Drosselmeyer grinds out place in history
ELMONT, N.Y. -- He was fourth in the Risen Star Stakes, third in the Louisiana Derby and, though hopeful, excluded from the Kentucky Derby for lack of graded-stakes earnings. He was second in the Dwyer Stakes and eligible for non-winners-of-two allowance conditions when Saturday dawned hazy, hot and humid over New York. But Drosselmeyer is now the winner of an American classic, final leg of the Triple Crown -- not a memorable Triple Crown or a Belmont Stakes that will long live in memory but once a horse's name is etched in history, it is forever chiseled in time.
On a day dominated by long shots, Sarah Palin and 45,242 others -- including the widely reviled Governor of New York David Paterson -- watched Drosselmeyer prevail in a staggering stretch drive over Fly Down and First Dude in the 142nd running of the Belmont Stakes. In the process, Drosselmeyer secured a pick-six carryover of $930,495, gave WinStar Farm its second victory in this Triple Crown to go with Super Saver's Kentucky Derby and awarded trainer Bill Mott his first classic success 15 years after his induction into the Racing Hall of Fame.
Drosselmeyer and jockey Mike Smith, seven-wide turning into the stretch, required 2:31.57 to cover 12 furlongs, the slowest Belmont since the 1995 renewal won by Thunder Gulch. The only thing that took longer here Saturday was the singing of "Empire State of Mind," the new and hopefully short-lived Belmont Stakes anthem.
If the bettors gave Drosselmeyer no better than a 13-1 chance in the Belmont, his trainer was not appreciably more confident. "I got a little nervous when he ran in the Dwyer and looked like he needed some racing," Mott said. "But it turned out to be a good plan."
In some ways, the long-winded Drosselmeyer is a popular Belmont winner -- owned, trained and ridden by well-liked, widely respected people. "There is a thing called racing luck," Mott said, "and we had our luck today. Some things are just meant to be."
One of those things apparently "meant to be" was a change of riders that put the California-based Smith astride Drosselmeyer, who is named for the villainous father in the "Nutcracker Suite."
"This horse needed a change in his routine," WinStar racing manager Elliott Walden said. "Something had to change."
Frustration is the mother of alteration. So, Kent Desormeaux, who was aboard Drosselmeyer in seven of his eight races before the Belmont and has been Mott's go-to guy in New York, was off and Smith, who has now ridden a winner in each of the Triple Crown races and spent much of this career in New York, was on.
"Mike was in town to ride Proviso in the Just A Game," Walden said. (He and Mott won that $400,000 Grade 1, too.) "We've had success in the past and it seemed like a good fit."
No American rider is as skilled as Smith when aboard a closing horse. Look no further than the undefeated multiple championship mare, Zenyatta, or his 2005 Kentucky Derby winner, Giacomo, for evidence of his acumen and timing when lagging well behind the early pace. The huge Drosselmeyer is reliably slow early, has no turn of foot and gains momentum slowly, a grinder who probably found his best distance Saturday.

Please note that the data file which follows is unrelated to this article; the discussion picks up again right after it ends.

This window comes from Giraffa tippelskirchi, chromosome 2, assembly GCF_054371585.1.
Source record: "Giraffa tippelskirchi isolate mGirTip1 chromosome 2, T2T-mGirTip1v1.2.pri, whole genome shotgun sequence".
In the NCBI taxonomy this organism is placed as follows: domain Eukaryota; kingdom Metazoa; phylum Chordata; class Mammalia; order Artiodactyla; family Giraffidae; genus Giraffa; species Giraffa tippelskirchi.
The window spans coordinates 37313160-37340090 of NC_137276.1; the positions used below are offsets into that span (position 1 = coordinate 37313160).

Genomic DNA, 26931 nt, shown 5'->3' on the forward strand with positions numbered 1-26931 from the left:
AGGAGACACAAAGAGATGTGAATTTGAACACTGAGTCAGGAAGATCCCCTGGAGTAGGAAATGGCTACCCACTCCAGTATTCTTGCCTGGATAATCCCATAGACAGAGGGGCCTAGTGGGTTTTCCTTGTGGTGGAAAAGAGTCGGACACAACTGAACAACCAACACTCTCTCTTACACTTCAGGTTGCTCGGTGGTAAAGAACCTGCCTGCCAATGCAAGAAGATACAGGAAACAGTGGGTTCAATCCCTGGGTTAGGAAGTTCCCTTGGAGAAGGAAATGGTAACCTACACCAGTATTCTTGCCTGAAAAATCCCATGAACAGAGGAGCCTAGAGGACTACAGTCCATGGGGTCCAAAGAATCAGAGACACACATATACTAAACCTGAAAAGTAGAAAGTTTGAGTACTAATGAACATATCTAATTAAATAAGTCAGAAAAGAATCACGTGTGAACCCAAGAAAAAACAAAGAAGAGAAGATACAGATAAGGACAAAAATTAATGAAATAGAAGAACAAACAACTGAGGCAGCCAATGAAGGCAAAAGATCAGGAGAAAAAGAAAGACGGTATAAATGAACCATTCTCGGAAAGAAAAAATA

"It was all about getting into a rhythm. He just kept coming and coming. It was incredible," Smith said.
In the late stages of the Belmont, Drosselmeyer, who had not posed a serious threat in any race since January, was the last of a dozen 3-year-olds still moving forward. It took a while, but there are no style points in racing. The winner's share of a $1 million purse is $600,000 -- three times the 142nd Belmont winner's earnings prior to Saturday -- no matter how long it took Drosselmeyer to run 1½ miles. The celebration among the principals of WinStar Farm, where the Belmont winner's sire, Distorted Humor, stands will be no less joyous. Perhaps there will be talk of the Breeders' Cup Marathon in the autumn. A 12-furlong horse has little opportunity to put that advantage to productive work.
"People don't know this," Mott said, "but this is the second Belmont winner I've saddled. I saddled Victory Gallop [who denied Real Quiet a Triple Crown sweep in 1998] when Elliott Walden had a broken leg."
Good karma. The right distance. The right rider. Serendipity?
Some things are just meant to be.
Paul Moran is a two-time winner of the Media Eclipse Award, and has received various honors from the National Association of Newspaper Editors, Society of Silurians, Long Island Press Club and Long Island Veterinary Medical Association. He has also been given the Red Smith Award for his coverage of the Kentucky Derby. Paul can be contacted at firstname.lastname@example.org.
THE TRIPLE CROWN
• 'Lucky' ends Triple Crown bid in Preakness
• Desormeaux defends Derby stretch ride
• Eskendereya retired; Jess Jackson buys in
• Eskendereya cruises in the Wood Memorial
• Drosselmeyer's feet seem OK after work
• Belmont: First Dude could be one to catch